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Enterprise SOA: Service-Oriented Architecture Best Practices

Book Description

"By delivering SAP's next-generation applications based on a Services-Oriented Architecture, SAP is at the forefront of making Web services work for the enterprise. The Enterprise Services Architecture enables unprecedented flexibility in business process deployment, allowing companies to execute and innovate end-to-end processes across departments and companies, with minimum disruption to other systems and existing IT investments. This strategy comes to life with SAP NetWeaver, which is the technological foundation of the Enterprise Services Architecture. It provides easy integration of people, information, and systems in heterogeneous IT environments and provides a future proof application platform. Enterprise SOA provides readers with the architectural blueprints and SOA-driven project management strategies that are required to successfully adopt SOA on an enterprise level."

—Dr. Peter Graf, SVP Product Marketing, SAP

The SOA principles outlined in this book enable enterprises to leverage robust and proven middleware platforms, including CORBA, to build flexible and business-oriented service architectures. The authors also clearly describe the right strategies for using Model Driven Architecture (MDA) to manage SOA Service Repositories in a platform-independent way, enabling enterprises to better address the problem of heterogeneity at many levels. The Object Management Group was created just to address this central problem of integration in the face of constantly changing heterogeneity and platform churn, so I strongly recommend this book for the bookshelf of every enterprise architect and developer.

—Richard Mark Soley, Ph.D. chairman and chief executive officer, Object Management Group, Inc.

Enterprise SOA provides strategies that help large enterprises to increase the agility of their IT systems—one of the most pressing issues of contemporary IT. Covering both a business and architectural view, these strategies aim to promote the implementation of an IT infrastructure that can serve as a base for the development of truly flexible business processes. This book covers its subject with great profoundness based on real world evidence. It is in the interest of everybody involved with software architecture—particularly for anybody who intends to establish a Service-Oriented Architecture—to read this book.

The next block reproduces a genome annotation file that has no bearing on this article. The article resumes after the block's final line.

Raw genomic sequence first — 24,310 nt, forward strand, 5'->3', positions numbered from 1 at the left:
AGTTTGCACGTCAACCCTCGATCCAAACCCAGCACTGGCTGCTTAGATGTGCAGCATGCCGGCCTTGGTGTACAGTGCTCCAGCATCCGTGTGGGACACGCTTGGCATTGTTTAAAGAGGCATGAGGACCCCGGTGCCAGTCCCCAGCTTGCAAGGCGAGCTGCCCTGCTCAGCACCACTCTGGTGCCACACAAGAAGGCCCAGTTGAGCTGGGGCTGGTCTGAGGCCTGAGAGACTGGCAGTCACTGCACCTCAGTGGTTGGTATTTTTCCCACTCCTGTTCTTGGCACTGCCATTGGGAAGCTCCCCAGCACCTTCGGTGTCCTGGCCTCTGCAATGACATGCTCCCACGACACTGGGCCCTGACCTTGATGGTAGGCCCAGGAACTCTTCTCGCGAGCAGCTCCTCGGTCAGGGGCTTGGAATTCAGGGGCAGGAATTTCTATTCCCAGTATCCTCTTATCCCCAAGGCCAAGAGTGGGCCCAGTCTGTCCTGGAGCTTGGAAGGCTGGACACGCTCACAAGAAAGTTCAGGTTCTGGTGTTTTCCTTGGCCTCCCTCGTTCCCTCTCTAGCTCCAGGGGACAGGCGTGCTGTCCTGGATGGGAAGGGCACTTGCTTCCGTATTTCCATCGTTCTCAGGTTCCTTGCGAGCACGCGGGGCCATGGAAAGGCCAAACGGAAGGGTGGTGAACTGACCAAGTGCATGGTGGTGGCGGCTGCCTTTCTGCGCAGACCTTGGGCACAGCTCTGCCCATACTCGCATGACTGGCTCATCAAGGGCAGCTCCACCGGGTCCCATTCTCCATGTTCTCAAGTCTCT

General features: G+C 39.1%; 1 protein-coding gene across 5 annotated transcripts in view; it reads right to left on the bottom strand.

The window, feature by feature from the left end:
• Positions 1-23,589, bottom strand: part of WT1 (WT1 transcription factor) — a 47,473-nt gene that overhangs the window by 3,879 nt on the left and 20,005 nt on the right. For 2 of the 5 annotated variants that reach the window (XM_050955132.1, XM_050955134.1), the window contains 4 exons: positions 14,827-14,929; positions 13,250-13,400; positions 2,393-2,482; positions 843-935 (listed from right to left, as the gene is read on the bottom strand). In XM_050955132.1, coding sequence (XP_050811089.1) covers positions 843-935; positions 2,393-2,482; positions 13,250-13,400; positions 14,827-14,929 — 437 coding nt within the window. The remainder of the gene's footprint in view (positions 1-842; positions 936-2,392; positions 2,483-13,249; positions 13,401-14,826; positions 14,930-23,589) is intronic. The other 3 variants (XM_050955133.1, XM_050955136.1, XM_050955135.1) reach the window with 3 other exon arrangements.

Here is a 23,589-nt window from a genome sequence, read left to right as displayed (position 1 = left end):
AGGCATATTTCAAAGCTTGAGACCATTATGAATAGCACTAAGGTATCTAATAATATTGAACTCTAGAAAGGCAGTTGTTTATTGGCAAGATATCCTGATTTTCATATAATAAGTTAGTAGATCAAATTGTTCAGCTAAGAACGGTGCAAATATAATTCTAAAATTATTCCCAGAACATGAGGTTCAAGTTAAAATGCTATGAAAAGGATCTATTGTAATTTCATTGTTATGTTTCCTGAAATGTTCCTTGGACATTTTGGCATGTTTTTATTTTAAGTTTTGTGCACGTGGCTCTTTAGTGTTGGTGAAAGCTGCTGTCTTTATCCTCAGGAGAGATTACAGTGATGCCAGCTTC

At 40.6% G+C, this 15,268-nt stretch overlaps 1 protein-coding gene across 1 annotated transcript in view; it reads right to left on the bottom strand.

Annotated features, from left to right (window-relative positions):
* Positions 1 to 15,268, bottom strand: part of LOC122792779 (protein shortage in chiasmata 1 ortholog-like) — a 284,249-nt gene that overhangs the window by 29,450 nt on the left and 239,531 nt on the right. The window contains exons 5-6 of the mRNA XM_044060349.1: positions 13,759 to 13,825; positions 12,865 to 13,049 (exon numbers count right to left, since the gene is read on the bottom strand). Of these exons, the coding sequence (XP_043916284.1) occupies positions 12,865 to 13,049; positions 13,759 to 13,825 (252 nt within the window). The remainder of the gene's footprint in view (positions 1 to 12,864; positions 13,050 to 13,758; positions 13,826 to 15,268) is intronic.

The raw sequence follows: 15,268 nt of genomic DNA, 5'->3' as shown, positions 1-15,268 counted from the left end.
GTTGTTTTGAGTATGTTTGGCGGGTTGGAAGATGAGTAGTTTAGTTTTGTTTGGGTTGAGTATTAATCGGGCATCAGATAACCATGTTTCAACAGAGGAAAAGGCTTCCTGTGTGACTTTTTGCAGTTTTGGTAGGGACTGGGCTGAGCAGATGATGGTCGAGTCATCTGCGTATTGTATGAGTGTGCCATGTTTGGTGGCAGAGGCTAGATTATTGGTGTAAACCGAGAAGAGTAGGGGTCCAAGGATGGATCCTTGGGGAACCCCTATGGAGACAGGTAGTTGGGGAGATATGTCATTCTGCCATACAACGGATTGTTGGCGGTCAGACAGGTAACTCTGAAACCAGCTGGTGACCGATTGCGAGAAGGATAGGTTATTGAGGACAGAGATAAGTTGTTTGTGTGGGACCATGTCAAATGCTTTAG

—Dr. Helge Heß, director Business Process Management, IDS Scheer AG

"...The SOA principles described in this book are the foundation on which enterprises can build an IT architecture that will satisfy today's most important IT requirements—agility and flexibility—at affordable costs..."

—Martin Frick, Head of IT, Winterthur Group

Providing the roadmap for delivering on the promise of Service-Oriented Architecture

Enterprise SOA presents a complete roadmap for leveraging the principles of Service-Oriented Architectures to reduce cost and risk, improve efficiency and agility, and liberate your organization from the vagaries of changing technology.

  • Benefit from the lessons of four enterprise-level SOA case studies from Credit Suisse, Halifax Bank of Scotland, and other world-class enterprises

  • Make your business technology independent and manage infrastructure heterogeneity by focusing on architecture, not specific implementation techniques

  • Recognize the technical and nontechnical success factors for SOA in the enterprise

  • Define and communicate the economic value proposition of an SOA

  • Apply pragmatic design principles to solve the problems of data and process integrity in an SOA environment

Whether you're a manager, architect, analyst, or developer, if you must drive greater value from IT services, Enterprise SOA will show you how—from start to finish.

About the Authors

DIRK KRAFZIG, KARL BANKE, and DIRK SLAMA have many years of experience in enterprise IT, including project management and distributed system design for large-scale projects. This book subsumes the knowledge of Service-Oriented Architectures that they have acquired since 1998, when they made their first steps toward this new architecture paradigm.

About the Web Site

Web site www.enterprise-soa.com, provides a variety of supplemental material, including: articles, examples, and additional case studies.

© Copyright Pearson Education. All rights reserved.

Table of Contents

  1. Copyright
    1. Dedication
  2. Praise for Enterprise SOA